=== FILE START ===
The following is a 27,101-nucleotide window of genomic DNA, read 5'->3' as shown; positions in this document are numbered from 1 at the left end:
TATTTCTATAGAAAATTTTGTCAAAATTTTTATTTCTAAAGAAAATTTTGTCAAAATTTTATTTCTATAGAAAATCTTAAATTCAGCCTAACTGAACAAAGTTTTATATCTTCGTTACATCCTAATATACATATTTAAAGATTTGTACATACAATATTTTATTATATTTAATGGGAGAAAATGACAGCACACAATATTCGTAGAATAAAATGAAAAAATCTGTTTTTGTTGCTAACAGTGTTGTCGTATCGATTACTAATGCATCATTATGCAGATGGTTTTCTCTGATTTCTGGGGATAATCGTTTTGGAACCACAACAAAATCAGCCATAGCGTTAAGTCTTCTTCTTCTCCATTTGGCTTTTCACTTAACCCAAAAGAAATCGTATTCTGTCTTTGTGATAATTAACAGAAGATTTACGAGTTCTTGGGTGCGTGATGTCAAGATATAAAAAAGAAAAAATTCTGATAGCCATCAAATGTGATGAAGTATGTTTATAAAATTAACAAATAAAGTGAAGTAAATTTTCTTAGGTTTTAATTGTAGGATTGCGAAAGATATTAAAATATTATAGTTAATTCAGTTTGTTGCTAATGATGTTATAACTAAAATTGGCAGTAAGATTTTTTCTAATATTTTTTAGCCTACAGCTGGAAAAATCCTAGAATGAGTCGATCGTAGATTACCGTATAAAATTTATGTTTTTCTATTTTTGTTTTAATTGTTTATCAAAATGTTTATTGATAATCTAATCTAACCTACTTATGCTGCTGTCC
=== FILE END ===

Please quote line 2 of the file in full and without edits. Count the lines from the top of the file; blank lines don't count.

TATTTCTATAGAAAATTTTGTCAAAATTTTTATTTCTAAAGAAAATTTTGTCAAAATTTTATTTCTATAGAAAATCTTAAATTCAGCCTAACTGAACAAAGTTTTATATCTTCGTTACATCCTAATATACATATTTAAAGATTTGTACATACAATATTTTATTATATTTAATGGGAGAAAATGACAGCACACAATATTCGTAGAATAAAATGAAAAAATCTGTTTTTGTTGCTAACAGTGTTGTCGTATCGATTACTAATGCATCATTATGCAGATGGTTTTCTCTGATTTCTGGGGATAATCGTTTTGGAACCACAACAAAATCAGCCATAGCGTTAAGTCTTCTTCTTCTCCATTTGGCTTTTCACTTAACCCAAAAGAAATCGTATTCTGTCTTTGTGATAATTAACAGAAGATTTACGAGTTCTTGGGTGCGTGATGTCAAGATATAAAAAAGAAAAAATTCTGATAGCCATCAAATGTGATGAAGTATGTTTATAAAATTAACAAATAAAGTGAAGTAAATTTTCTTAGGTTTTAATTGTAGGATTGCGAAAGATATTAAAATATTATAGTTAATTCAGTTTGTTGCTAATGATGTTATAACTAAAATTGGCAGTAAGATTTTTTCTAATATTTTTTAGCCTACAGCTGGAAAAATCCTAGAATGAGTCGATCGTAGATTACCGTATAAAATTTATGTTTTTCTATTTTTGTTTTAATTGTTTATCAAAATGTTTATTGATAATCTAATCTAACCTACTTATGCTGCTGTCC